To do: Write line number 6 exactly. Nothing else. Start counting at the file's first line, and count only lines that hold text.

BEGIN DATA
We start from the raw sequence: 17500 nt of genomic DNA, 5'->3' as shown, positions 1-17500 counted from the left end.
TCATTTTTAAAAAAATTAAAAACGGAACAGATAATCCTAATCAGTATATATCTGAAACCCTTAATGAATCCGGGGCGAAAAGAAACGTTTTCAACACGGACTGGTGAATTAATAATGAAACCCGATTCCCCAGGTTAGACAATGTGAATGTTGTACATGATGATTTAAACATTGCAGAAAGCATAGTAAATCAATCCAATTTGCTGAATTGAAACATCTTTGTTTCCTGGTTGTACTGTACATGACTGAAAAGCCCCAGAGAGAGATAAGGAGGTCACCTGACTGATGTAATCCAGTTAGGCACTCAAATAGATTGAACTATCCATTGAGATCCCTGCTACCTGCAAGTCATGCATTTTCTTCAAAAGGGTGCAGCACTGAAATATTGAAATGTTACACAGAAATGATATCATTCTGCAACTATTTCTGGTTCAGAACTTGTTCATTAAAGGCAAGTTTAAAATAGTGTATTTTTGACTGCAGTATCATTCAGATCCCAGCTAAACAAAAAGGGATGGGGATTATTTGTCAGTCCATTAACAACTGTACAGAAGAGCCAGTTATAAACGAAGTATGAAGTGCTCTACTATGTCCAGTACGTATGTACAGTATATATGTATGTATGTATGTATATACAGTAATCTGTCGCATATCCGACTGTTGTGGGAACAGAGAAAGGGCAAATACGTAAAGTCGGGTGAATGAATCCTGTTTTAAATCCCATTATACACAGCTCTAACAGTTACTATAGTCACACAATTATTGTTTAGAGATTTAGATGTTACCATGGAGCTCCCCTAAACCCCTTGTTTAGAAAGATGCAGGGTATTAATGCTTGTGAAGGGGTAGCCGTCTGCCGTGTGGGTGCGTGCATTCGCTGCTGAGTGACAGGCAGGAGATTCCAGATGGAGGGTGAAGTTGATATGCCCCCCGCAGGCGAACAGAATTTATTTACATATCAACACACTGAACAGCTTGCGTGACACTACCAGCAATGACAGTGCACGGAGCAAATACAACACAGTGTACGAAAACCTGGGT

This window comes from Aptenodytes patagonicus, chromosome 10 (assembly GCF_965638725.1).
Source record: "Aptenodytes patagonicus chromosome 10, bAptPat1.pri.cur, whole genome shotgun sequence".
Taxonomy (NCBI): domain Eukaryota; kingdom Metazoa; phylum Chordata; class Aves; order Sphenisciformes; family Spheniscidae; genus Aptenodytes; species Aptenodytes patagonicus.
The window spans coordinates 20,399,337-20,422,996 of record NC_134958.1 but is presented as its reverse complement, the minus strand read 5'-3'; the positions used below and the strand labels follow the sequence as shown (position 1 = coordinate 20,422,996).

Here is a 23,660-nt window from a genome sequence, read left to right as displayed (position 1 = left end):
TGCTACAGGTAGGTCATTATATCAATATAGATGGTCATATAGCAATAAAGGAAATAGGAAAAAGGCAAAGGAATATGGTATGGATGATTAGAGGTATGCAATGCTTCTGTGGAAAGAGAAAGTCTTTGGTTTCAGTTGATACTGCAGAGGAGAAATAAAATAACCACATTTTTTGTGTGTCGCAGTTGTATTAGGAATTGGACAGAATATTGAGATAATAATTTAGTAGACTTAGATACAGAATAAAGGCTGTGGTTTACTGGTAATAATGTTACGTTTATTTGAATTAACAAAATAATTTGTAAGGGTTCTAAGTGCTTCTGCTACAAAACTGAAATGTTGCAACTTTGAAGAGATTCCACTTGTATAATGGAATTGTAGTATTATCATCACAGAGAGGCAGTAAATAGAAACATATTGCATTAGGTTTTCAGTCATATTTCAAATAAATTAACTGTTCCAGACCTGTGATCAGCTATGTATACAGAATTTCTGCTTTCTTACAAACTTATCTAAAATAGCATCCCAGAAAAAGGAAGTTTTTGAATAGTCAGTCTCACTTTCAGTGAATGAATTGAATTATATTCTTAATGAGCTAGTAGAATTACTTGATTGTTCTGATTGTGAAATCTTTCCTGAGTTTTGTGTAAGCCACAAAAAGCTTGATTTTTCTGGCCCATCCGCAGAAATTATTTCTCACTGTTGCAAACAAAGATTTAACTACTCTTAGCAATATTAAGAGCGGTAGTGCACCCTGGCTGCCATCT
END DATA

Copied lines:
The window spans coordinates 20,399,337-20,422,996 of record NC_134958.1 but is presented as its reverse complement, the minus strand read 5'-3'; the positions used below and the strand labels follow the sequence as shown (position 1 = coordinate 20,422,996).